Republicans will keep greater control of Indiana’s Legislature than merited by the number of votes they receive, according to a political analyst who on Thursday called the state’s proposed new election districts among the most skewed in the country.
The analysis came as a legislative committee held a second day of public hearings on the Republican-drawn maps, with several people criticizing the fact that the new election district maps were released less than 48 hours earlier.
The redistricting plan review conducted for the left-leaning political group Women4Change found Republicans would likely win 69 of the 100 Indiana House seats while typically receiving 56% of the vote. Republicans now hold a 71-29 majority in the Indiana House.
Christopher Warshaw, a political scientist at George Washington University who analyzes election data, said the proposed maps that will be used for the next 10 years boost Republicans by creating overwhelmingly Democratic districts to limit the impact of those voters.
“I think that while geography or other factors could explain part of these biases, these are so extreme that really nothing but politically intentional gerrymander could really explain the extent of the bias in these maps,” Warshaw said.
House Republican leaders didn’t immediately comment Thursday on Warshaw’s analysis but said Wednesday they focused their map drawing on factors such as not splitting up cities and counties and that the new maps reflect the state’s political leanings.
Republicans have used the commanding majorities they’ve in the Legislature since the 2012 elections to advance issues such as expanding state funding of vouchers for students attending private schools, toughening anti-abortion laws and approving the contentious state religious objections law in 2015.
Rima Shahid, the executive director of Women4Change, argued the new maps create few politically competitive districts, meaning party primaries will decide most outcomes.
“These maps will lead to more extremist and polarized candidates, because it will result in more uncontested races where a small group of political party loyalists will choose candidates based on their narrow agenda,” Shahid said.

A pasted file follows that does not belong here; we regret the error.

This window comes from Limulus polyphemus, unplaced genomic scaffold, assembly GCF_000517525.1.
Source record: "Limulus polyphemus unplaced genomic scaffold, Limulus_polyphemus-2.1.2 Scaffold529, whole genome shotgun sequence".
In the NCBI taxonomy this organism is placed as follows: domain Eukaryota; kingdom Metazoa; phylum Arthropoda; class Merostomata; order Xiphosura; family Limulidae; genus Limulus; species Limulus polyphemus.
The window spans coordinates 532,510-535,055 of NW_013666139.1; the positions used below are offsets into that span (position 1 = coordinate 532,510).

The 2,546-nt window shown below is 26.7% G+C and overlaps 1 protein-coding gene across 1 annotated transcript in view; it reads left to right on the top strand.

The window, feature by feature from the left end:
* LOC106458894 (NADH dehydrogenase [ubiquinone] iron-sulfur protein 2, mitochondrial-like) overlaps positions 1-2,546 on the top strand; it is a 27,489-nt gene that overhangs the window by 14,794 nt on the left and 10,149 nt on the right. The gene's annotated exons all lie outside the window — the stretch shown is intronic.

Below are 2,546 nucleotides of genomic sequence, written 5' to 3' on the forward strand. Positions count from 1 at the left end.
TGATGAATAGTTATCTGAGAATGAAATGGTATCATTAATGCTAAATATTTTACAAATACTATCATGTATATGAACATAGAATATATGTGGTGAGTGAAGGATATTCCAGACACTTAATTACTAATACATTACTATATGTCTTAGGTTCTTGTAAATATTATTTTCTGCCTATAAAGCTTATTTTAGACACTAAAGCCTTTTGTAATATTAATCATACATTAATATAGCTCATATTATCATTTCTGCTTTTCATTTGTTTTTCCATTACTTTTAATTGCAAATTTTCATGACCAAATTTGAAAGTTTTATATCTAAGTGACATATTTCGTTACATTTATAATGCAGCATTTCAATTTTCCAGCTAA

Republicans released their proposals for the new congressional and Indiana House districts on Tuesday, with new map for the Republican-dominated state Senate not being made public until next week.
Democrats and voting-rights complain that leaves the public little time to study and comment on the new maps ahead of the final votes for General Assembly approval expected on Oct. 1—making Indiana one of the first states to complete redistricting work.
The House elections committee, which is scheduled to vote Monday on endorsing the new maps, also heard bipartisan criticism of the redrawing of the state’s congressional districts aimed at protecting the 7-2 Republican hold on those seats.
The major changes shift the northern tier of Democratic-leaning Marion County from the 5th District that Republican Rep. Victora Spartz narrowly won last year to that of Indianapolis Democratic Rep. Andre Carson, while moving the GOP-leaning southside of Indianapolis from Carson’s district to the 6th District now held by Republican Rep. Greg Pence.
Misty Hollis of Richmond, the Republican chairwoman for the 6th District, said the district has been largely made up of eastern Indiana’s rural areas and small cities for decades and that the changes would reduce the influence of rural voters.
“In today’s polarizing environment, one would think that every attempt would be made to make sure that the voices of those who live in rural Indiana would be heard,” Hollis said.
The redrawn 5th District held by Spartz has the bulk of its population in affluent Hamilton County where she lives just north of Indianapolis, while extending north to include the cities of Anderson, Marion, Kokomo and Muncie that have faced factory closures and population declines for decades.
Democratic activist Andrew Ellison of Kokomo said it would be better for Spartz’s district to take in more of suburban Indianapolis and have a congressional district focused on the struggling counties north and east of Indianapolis. Ellison pointed out that no U.S. representatives have been from the area’s communities since 2000.
“They deserve a champion, they deserve somebody from one of these communities, who has lived in one of them, who knows the needs of the people that live in these places,” Ellison said.